Update: Here is some more info from Gwen Bell describing just what Startup Weekend is.
Continue reading “Chapel Hill Startup Weekend”

BarCamp 2007 was Great!

Getting to Red Hat by 8am on a Saturday (Aug. 4) for BarCamp RDU was hard but totally worth it. It was amazing how many geeks where there self organizing and learning stuff. Lunch was late but Fred moved the schedule around and made work. The WiFi was weird but it worked most of the time. These obstacles that would grind a traditional conference to a halt didn’t phase us. I attribute it to the fact that we were all organizers at this unconference. We came to this event willing and ready to work together.

Normal conferences put you in herd mentality mode (Mooooo!) with a strict schedule where you aren’t allowed to make your own event. Much less help fix it. So when something breaks, as it always seems to, people don’t step up. That’s the leaders job. (?) Plus I would suggest that free events attract people willing to participate. They come for the best reasons. Its no wonder this works.

On the flip side I heard a critique yesterday evening that BarCamp was too social and geeky. This person really didn’t want to spend their weekend working with computers even more. If doing that is your day job then why do it some more. I guess I do because I’m obsessed. (hehe) But I think more sessions that are not computer related would be good. Relaxing even. There was juggling and chess sessions tho. How about a how to surf the ocean session or how to prepare for a spelunking trip.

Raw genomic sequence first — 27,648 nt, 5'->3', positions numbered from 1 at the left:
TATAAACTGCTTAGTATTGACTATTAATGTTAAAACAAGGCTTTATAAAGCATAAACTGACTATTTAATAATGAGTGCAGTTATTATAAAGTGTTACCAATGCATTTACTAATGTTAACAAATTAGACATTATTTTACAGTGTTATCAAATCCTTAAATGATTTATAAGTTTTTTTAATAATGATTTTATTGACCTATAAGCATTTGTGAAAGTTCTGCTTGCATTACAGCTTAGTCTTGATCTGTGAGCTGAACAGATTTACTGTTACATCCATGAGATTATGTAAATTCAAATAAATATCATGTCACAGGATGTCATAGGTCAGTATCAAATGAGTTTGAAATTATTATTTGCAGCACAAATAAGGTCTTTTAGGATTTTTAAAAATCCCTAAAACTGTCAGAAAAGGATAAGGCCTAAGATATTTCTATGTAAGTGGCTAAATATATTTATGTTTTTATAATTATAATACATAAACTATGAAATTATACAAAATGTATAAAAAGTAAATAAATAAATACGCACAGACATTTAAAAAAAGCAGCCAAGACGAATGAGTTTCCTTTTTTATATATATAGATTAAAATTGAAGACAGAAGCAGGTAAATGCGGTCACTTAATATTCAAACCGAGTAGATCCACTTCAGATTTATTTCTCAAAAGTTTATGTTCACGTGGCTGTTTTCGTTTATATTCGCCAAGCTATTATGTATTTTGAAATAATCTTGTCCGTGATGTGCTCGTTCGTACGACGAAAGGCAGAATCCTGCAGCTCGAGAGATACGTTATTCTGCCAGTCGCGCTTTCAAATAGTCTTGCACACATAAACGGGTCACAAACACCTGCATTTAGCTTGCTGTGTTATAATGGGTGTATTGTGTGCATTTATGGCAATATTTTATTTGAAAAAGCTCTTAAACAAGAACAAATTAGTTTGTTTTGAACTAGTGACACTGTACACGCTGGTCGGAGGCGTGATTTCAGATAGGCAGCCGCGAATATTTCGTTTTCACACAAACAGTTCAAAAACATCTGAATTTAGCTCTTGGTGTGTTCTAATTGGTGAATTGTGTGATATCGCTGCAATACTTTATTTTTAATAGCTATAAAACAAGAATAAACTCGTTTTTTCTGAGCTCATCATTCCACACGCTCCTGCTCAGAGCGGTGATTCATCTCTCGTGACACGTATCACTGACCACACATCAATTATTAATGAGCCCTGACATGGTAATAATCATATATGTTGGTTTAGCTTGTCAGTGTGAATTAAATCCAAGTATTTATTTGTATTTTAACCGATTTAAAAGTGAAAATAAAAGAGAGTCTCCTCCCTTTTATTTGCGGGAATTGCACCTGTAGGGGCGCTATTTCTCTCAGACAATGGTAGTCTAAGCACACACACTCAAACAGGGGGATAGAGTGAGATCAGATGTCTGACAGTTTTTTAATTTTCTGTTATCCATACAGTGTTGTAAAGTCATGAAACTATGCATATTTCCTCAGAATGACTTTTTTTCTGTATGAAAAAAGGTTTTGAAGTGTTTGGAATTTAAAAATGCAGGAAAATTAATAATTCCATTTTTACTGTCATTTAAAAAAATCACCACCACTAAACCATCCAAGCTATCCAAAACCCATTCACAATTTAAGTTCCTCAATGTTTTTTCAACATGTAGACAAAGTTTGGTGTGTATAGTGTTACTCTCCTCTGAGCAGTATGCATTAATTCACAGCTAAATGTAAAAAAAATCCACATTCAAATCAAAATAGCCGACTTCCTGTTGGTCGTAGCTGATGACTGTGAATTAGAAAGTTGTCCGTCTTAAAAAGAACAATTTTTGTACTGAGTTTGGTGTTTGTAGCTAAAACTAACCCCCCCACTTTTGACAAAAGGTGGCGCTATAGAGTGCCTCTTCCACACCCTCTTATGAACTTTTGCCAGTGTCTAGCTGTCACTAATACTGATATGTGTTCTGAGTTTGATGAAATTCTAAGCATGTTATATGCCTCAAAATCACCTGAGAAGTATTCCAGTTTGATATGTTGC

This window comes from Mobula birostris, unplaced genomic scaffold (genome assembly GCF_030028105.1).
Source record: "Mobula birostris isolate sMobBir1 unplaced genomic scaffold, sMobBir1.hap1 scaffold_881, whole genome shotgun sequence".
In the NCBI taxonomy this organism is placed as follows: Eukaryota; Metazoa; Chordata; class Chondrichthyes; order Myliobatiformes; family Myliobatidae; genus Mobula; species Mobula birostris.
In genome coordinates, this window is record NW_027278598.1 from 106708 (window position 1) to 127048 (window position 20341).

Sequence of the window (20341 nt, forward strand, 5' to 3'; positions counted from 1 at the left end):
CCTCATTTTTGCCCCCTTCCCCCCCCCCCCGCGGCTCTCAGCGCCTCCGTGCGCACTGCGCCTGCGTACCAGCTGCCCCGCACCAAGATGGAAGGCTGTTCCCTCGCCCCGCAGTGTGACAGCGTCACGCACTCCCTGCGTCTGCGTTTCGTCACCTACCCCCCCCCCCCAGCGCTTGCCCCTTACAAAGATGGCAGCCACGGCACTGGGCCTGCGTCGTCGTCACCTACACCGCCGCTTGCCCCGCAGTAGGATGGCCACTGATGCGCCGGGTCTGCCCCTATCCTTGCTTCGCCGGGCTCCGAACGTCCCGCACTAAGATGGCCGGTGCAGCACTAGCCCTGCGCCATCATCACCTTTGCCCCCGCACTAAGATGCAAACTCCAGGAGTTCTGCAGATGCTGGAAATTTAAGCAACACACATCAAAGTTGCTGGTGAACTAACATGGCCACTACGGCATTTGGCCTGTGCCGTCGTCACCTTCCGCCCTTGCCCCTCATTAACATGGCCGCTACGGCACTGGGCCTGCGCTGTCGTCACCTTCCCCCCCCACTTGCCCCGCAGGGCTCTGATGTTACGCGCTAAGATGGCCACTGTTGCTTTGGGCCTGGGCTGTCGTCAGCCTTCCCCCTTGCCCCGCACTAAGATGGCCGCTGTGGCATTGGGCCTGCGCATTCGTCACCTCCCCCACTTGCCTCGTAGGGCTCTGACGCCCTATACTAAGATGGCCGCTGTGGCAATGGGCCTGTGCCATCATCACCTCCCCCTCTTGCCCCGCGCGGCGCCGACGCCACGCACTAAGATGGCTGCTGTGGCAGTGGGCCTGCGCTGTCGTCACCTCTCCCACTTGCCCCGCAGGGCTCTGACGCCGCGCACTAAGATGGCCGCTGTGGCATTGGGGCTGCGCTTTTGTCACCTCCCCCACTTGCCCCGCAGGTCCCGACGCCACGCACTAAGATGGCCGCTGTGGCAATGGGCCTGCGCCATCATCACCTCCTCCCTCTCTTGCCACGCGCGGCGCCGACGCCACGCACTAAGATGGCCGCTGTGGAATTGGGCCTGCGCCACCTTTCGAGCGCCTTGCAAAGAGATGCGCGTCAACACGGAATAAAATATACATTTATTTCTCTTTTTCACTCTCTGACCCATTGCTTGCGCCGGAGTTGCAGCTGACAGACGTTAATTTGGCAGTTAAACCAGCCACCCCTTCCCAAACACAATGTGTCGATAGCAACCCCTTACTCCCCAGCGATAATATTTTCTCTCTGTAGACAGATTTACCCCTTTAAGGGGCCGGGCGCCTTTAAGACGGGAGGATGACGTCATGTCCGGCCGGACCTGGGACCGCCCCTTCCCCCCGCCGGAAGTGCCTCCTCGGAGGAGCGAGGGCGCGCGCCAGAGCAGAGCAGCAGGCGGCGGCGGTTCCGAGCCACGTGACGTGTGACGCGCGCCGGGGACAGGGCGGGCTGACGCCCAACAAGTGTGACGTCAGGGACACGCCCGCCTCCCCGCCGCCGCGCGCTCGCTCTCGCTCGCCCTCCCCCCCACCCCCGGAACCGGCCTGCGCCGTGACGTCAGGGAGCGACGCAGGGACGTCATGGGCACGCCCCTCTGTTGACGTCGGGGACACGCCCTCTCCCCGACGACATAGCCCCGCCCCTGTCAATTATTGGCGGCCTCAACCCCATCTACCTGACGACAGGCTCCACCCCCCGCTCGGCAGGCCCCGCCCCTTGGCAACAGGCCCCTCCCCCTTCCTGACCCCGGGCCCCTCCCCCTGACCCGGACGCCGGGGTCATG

My favorite part was the Geeks 4 Good session. I proposed it and Ruby took off with it. I did eventually chime in a bit. I was AMAZED at how many geeks are interested in helping their neighbors. I knew geeks have big hearts but for some reason I expected less to attend. I am VERY happy that I was proven wrong.

We talked about tools to use for causes and organizations, strategies for helping others, etc. Ruby talked about how she has used Orange Politics for good and the importance of getting involved in local politics. We collected links that were shared and plan on putting them up on a page linked to from the BarCampRDU 2007 wiki. I learned about New Raleigh a local blog influenced by Orange Politics, too.

All in all a great weekend. The t-shirts rocked!

BarCampRDU 2007 is on the way

Last year Ruby and I missed BarCamp RDU. Man were we bummed. But we got married on the same day so we made due. 🙂 But this year it looks like we can make it. To top it off my business venture Carrboro Coworking is a sponsor. My goal is to tell more people about the Coworking concept and see what people think of it. Keep up with our progress by joining the Carrboro Coworking Google group.

So check out the BarCampRDU 2007 wiki and see if there is space left to attend. Suggest a session to discuss at the event. That’s what this style unconference is all about! Fred Stuzman is doing a great job organizing this. I can’t wait!